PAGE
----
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Posted: 10/17/2004 6:01:38 PM EST
I do not have access to a 500 yard shooting range. But I want to see if my shooting skills are good enough to hit a 20" diameter target at a distance of 500 yards. So by what percentage do I need to reduce the 20" target in order to shoot it at a distance of 50 yards and still keep everything proportionally the same? How about if I want to shoot at a distance of 36 yards? Thanks.
Link Posted: 10/17/2004 6:03:26 PM EST
2" @ 50= 20" @ 500
Link Posted: 10/17/2004 6:04:07 PM EST
I would think 2 inches would be it.

50yd * 10 = 500yd
2in * 10 = 20in

But hey I suck at math, no way its this easy. I'm sure its some 5 page formula
Link Posted: 10/17/2004 6:04:21 PM EST
Link Posted: 10/17/2004 6:05:31 PM EST
50 of 500 = 10%.
10% of 20" = 2".

Link Posted: 10/17/2004 6:06:13 PM EST
Link Posted: 10/17/2004 6:07:34 PM EST

Originally Posted By Paul:
A math experts is need to figure a simple ratio?




Better than an engrish experts.
Link Posted: 10/17/2004 6:08:13 PM EST
Your a Navy guy, right?
Link Posted: 10/17/2004 6:08:16 PM EST
Link Posted: 10/17/2004 6:09:07 PM EST
[Last Edit: 10/17/2004 6:09:49 PM EST by johnnyrebel]
yep 2 inches

but rember you need to figure your holdover also
Link Posted: 10/17/2004 6:13:43 PM EST
1.44 in. for 36 yd.

Don't forget you will need several box fans blowing at more than 20 times normal wind gusts to complete the simulation.
Link Posted: 10/17/2004 6:17:41 PM EST
target software i use to print my own will convert your target to any distance you want

target express
Link Posted: 10/17/2004 6:21:44 PM EST

Originally Posted By furball75:
target software i use to print my own will convert your target to any distance you want

target express



Sweet
Link Posted: 10/17/2004 6:24:17 PM EST

Originally Posted By astrafire:
1.44 in. for 36 yd.

Don't forget you will need several box fans blowing at more than 20 times normal wind gusts to complete the simulation.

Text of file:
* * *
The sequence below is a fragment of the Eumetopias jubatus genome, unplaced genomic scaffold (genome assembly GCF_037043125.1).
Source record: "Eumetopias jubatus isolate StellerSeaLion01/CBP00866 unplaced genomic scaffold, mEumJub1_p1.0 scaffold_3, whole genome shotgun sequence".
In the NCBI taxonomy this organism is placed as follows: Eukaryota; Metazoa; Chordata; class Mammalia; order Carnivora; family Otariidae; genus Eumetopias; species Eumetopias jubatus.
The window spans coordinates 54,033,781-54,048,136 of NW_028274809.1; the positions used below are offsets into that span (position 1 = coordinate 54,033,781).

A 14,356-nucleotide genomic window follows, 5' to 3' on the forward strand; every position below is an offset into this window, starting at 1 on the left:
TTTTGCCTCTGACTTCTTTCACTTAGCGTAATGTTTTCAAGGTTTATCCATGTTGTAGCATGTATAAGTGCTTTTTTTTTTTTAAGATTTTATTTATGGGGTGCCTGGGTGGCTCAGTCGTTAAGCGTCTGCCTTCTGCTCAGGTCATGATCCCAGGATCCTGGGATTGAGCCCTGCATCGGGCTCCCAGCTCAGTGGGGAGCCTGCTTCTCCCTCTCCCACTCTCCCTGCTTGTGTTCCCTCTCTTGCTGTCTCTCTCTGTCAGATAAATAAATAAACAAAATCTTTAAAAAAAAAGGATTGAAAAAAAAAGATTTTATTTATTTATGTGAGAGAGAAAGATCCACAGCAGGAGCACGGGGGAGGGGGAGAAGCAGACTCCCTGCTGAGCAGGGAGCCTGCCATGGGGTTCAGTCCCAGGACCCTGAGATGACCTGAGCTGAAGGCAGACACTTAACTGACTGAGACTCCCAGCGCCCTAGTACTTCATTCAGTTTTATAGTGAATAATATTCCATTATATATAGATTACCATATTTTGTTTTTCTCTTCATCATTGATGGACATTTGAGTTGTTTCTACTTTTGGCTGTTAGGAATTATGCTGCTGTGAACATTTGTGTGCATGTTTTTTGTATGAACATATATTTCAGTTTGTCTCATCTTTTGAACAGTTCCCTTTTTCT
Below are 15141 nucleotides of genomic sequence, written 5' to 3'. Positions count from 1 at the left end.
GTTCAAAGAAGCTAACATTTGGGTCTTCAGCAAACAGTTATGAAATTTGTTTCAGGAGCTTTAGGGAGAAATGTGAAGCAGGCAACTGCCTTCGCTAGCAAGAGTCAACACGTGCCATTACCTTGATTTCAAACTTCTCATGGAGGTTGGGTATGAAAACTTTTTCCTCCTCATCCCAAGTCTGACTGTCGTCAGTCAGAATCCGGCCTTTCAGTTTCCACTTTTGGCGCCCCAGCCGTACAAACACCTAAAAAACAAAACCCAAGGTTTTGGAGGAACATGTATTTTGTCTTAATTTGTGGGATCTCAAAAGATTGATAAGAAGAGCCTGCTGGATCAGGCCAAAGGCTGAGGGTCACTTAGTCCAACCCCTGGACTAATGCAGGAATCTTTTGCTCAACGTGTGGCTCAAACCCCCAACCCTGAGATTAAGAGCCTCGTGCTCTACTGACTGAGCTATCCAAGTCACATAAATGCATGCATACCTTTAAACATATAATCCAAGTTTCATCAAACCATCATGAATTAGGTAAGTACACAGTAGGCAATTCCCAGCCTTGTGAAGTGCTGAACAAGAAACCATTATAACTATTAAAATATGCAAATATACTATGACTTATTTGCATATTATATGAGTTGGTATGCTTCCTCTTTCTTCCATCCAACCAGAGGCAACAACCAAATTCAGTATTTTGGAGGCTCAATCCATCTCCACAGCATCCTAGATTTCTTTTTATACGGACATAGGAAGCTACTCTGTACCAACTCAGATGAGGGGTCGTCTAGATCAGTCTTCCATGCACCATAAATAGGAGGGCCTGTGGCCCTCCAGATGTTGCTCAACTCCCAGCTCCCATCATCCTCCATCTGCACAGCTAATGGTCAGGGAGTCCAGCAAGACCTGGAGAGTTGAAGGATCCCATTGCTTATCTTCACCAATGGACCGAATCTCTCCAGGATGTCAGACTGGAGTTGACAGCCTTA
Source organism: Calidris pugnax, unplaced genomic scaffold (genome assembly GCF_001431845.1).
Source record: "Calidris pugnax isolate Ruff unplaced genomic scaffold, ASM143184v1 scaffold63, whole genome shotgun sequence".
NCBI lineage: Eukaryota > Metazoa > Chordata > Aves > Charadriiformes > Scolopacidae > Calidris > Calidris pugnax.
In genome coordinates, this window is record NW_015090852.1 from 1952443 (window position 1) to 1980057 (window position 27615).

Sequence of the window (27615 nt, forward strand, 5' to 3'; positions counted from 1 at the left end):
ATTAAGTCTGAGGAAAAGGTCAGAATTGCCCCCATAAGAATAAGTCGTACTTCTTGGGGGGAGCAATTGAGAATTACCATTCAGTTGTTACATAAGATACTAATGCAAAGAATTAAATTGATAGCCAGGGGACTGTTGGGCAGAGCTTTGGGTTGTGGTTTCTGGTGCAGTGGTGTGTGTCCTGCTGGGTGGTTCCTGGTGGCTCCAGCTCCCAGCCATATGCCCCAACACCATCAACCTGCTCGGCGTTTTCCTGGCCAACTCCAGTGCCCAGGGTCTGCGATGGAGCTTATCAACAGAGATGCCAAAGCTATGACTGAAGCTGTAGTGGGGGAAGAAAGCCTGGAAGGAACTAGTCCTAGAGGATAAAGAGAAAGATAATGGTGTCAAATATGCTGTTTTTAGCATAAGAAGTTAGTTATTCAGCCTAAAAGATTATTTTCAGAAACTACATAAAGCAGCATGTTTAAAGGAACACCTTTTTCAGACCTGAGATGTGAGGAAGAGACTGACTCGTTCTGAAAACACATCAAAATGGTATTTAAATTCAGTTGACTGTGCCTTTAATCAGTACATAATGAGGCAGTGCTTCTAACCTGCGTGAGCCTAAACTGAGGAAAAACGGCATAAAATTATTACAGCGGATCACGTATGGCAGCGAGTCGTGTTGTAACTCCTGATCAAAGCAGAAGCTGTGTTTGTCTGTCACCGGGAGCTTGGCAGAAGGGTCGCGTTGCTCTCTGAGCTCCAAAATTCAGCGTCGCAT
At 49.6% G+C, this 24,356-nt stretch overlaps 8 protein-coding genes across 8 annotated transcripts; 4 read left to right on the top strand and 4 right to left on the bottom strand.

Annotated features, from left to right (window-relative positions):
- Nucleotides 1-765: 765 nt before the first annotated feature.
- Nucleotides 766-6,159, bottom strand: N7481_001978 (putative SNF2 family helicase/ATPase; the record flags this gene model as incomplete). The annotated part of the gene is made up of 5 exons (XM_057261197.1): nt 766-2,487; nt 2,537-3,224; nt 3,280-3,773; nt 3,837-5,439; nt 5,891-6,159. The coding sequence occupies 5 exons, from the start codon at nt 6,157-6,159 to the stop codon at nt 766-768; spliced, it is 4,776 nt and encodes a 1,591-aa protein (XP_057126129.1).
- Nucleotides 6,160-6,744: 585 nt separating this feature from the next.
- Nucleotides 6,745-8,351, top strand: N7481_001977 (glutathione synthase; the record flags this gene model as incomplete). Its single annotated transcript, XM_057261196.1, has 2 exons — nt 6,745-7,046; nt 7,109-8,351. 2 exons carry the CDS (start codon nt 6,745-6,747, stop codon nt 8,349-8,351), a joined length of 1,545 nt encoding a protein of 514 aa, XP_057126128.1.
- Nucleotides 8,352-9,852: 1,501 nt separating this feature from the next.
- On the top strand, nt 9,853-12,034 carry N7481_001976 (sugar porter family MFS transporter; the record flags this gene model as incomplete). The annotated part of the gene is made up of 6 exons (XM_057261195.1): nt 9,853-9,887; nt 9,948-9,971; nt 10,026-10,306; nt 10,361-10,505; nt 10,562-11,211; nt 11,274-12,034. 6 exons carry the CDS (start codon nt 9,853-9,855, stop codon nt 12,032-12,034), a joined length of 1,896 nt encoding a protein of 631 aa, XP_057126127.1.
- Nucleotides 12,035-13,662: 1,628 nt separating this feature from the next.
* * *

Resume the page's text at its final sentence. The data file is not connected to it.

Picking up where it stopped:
Thats what i was thinking.

Plus drop of the bullet needs to be factored in...
Link Posted: 10/17/2004 6:29:10 PM EST
Yeah, its not an exact science, but I'd think it would at least tell him if he can hold the rifle steady enough, and have a good trigger squeeze.

I'm a , so I could be wrong.
Link Posted: 10/17/2004 6:31:05 PM EST
Originally Posted By astrafire:
1.44 in. for 36 yd.quote]

OK, a 2" target at 50 yards is the same as a 20" target at 500 yards.
And 36 yards is closer than 50 yards, therefore the same target should seem to be bigger when viewed at 36 yards than at 50 yards, correct? But 1.44" is smaller than 2.00". So how can that be? My brain just turns to jelly whenever it comes to math. I appreciate all your help with this, guys.
Link Posted: 10/17/2004 6:32:49 PM EST
The closer the target, the smaller you have to make it in order for it to be the size it would appear at 500 yards.
Link Posted: 10/17/2004 6:33:53 PM EST

Originally Posted By Paul:
A math experts is need to figure a simple ratio?




A+b=c


SGatr15
Link Posted: 10/17/2004 6:34:59 PM EST

Originally Posted By ServiceRifleShooter:
Originally Posted By astrafire:
1.44 in. for 36 yd.quote]

OK, a 2" target at 50 yards is the same as a 20" target at 500 yards.
And 36 yards is closer than 50 yards, therefore the same target should seem to be bigger when viewed at 36 yards than at 50 yards, correct? But 1.44" is smaller than 2.00". So how can that be? My brain just turns to jelly whenever it comes to math. I appreciate all your help with this, guys.




As you move closer, the target gets smaller. ie: 1.44"@36=2''@50=20"@500
Link Posted: 10/17/2004 6:35:09 PM EST

Originally Posted By dskeet:
The closer the target, the smaller you have to make it in order for it to be the size it would appear at 500 yards.



OK, I get it now. You are correct. Thanks for your help again.
Link Posted: 10/17/2004 6:40:19 PM EST
That math gives you bull size data, but don't expect to be able to hit the same spot at the 500 as the 50, even with PERFECT wind because the path of the bullet isn't straight out and drop, it has some what of an arc to it, depending on what cartridge/bullet/primer/barrel/powder/etc. It will give you a good idea. However if you need to sight in to shoot at 500 yards, I usually bore-sight, 50 foot sight with the right size target, and then get as close to the range I am sighting for and adjust with the target size. If you just want to see how well you would shoot at 500 yards but have no where to do it, scale it down and then add 10-15% of the distance, adds some more of the difficulty to it.
Link Posted: 10/17/2004 6:44:10 PM EST

Originally Posted By ar10er:

Originally Posted By Paul: